Re: Pretty bad idea
Well, for a start - you appear (Unless I'm missing something) to be talking about changing directories and pledge() is about disallowing parts of the API. If openvpn is designed to read files from a directory, changing the directory that it's reading from will not be affected by pledge(). If you then go to read it in from some exotic device that requires extra API calls - then that is going to require a rewrite to your code to require extra API calls. (Which does mean that the person writing the code is going to have to know which parts of third party libraries may or may not be called. This may be interesting if, for example, you upgrade a dynamic library for reading device information and it suddenly sprouts support for talking to some exotic device that requires extra API calls...)
pledge(), for example, would allow you to start a webserver up, bind to a socket and then get rid of socket(), setsockopt(), bind() and listen(), never to be used again. If it's a daemon and you want to fork() once at initialisation and then never more - fine, cut it off. If you decide you *do* want to use it later on, it's likely going to require recoding the application.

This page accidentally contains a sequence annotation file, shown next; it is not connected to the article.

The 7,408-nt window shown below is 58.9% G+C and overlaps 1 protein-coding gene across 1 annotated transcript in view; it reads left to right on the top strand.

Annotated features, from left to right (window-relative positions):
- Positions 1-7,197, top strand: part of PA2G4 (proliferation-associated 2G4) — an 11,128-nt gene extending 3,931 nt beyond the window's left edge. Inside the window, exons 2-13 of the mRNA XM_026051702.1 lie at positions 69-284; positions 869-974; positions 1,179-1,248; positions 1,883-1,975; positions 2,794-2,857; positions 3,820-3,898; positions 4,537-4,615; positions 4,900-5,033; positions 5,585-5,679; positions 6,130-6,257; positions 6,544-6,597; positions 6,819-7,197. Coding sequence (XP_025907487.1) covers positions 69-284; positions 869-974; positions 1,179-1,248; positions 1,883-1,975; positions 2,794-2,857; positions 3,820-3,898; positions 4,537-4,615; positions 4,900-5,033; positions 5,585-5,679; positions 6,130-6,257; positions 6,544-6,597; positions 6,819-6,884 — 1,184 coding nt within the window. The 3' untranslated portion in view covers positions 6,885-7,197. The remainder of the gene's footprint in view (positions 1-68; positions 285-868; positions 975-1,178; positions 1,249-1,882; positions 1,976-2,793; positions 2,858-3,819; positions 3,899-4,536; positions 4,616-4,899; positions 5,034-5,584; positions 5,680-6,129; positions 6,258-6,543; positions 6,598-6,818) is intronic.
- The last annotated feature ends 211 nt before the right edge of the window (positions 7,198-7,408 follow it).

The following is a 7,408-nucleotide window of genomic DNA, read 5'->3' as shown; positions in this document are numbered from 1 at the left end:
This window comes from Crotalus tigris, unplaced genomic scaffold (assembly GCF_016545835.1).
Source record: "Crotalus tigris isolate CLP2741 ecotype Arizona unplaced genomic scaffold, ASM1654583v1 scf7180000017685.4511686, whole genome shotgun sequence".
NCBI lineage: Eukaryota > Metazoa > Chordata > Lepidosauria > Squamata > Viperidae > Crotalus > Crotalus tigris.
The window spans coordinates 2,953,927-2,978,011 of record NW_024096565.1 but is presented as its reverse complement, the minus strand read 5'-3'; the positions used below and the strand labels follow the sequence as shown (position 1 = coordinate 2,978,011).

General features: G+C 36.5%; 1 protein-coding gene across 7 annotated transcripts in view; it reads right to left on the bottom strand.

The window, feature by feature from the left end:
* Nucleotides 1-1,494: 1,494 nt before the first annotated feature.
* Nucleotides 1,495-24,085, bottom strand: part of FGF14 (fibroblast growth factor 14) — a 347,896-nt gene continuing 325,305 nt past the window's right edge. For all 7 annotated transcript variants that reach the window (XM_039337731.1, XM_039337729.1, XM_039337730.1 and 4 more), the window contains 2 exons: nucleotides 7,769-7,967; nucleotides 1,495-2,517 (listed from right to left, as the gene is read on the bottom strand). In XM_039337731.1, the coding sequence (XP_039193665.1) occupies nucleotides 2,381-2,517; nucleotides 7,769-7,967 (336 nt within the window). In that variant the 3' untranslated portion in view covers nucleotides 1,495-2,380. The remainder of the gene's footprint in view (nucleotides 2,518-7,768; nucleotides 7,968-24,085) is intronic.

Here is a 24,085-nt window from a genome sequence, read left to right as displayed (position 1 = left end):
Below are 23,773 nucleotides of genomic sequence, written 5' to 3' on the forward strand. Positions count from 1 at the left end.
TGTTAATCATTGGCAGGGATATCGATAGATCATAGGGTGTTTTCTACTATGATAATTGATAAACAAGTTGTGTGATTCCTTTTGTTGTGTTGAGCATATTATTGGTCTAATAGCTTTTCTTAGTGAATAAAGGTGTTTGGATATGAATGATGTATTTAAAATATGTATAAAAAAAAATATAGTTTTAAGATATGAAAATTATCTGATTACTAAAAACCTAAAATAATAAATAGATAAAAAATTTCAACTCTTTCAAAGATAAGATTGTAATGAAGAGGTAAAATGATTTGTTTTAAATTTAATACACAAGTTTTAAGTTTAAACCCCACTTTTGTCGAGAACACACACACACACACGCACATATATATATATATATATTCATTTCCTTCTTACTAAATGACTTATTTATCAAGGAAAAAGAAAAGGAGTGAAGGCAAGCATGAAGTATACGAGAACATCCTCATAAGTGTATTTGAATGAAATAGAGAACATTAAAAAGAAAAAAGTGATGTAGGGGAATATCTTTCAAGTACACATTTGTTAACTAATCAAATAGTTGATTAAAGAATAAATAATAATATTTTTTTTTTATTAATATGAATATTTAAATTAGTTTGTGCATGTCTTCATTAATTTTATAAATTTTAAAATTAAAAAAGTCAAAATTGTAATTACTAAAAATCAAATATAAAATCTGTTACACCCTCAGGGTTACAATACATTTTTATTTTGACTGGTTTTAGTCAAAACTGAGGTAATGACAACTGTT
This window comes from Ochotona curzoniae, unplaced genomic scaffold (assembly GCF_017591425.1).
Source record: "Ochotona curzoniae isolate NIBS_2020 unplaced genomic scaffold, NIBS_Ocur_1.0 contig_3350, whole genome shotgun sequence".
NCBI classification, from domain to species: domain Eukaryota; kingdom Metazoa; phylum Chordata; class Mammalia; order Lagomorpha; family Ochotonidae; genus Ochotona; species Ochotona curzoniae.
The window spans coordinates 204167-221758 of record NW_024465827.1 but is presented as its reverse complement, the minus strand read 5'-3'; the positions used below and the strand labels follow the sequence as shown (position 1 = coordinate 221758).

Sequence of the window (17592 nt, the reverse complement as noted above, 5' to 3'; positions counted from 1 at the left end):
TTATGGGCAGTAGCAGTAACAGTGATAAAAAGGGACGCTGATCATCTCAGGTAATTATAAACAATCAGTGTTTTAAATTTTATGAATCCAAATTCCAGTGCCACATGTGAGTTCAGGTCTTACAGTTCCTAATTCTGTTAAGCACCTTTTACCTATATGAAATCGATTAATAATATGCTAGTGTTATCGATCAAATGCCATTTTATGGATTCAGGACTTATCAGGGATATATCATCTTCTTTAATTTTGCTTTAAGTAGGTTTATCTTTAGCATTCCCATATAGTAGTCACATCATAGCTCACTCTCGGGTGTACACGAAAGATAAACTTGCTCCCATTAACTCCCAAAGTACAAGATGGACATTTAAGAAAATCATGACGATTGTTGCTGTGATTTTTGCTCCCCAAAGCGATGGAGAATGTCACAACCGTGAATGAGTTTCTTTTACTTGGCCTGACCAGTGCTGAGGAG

Using both may be useful, though.
The training is a tricky one. It'd be possibly - but you would have to make sure you fully exercised the code.
Finally, I'd guess that the upfront model failed on Android because a) a (very) large number of people have an Android device, b) applications are relatively easy to develop and deploy, c) the original vendor of the code is interested in selling convenience, rather than security (To a point) On the other hand, at least the last point is false for OpenBSD. (Yes, you have to weigh your options and decide if it's a wise thing to do - but then you'd have to anyway)